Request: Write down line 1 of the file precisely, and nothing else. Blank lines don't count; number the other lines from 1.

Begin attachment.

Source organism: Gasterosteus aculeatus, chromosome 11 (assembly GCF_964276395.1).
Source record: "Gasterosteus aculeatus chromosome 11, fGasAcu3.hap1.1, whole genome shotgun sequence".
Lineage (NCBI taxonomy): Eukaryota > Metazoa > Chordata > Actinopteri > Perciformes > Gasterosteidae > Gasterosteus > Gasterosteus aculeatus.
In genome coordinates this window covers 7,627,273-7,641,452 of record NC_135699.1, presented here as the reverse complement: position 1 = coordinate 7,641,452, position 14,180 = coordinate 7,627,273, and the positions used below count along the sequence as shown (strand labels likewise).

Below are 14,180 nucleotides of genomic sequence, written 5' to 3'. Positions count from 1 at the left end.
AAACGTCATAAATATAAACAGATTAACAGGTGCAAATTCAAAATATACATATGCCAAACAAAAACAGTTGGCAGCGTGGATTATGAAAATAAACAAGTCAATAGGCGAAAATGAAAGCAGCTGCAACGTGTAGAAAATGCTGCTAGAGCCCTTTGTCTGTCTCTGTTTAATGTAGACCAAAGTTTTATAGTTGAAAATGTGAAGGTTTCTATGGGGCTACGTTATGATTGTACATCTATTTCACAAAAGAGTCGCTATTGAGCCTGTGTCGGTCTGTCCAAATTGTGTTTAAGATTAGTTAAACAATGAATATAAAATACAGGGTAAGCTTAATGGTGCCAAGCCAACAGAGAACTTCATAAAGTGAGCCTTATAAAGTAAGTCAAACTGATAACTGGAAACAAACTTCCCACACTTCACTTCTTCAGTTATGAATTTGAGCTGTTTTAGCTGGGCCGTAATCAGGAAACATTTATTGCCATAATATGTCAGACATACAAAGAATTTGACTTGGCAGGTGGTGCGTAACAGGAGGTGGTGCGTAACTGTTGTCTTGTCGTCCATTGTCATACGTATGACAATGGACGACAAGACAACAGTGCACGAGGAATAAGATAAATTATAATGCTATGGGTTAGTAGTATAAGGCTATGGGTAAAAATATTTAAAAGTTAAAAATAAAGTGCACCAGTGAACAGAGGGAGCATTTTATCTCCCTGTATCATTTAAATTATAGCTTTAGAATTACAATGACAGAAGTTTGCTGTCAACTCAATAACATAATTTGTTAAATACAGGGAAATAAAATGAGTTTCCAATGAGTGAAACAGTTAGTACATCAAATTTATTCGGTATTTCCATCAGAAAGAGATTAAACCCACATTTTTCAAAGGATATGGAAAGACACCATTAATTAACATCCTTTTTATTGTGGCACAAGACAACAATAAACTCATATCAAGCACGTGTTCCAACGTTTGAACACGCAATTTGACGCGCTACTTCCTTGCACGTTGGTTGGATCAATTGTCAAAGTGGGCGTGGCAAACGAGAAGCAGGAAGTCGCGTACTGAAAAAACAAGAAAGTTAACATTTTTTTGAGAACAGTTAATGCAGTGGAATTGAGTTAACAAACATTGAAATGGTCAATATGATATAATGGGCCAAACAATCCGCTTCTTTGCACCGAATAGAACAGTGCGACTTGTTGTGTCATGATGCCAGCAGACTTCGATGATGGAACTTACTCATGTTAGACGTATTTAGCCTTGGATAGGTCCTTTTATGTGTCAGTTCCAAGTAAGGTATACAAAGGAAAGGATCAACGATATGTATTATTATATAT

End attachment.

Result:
Source organism: Gasterosteus aculeatus, chromosome 11 (assembly GCF_964276395.1).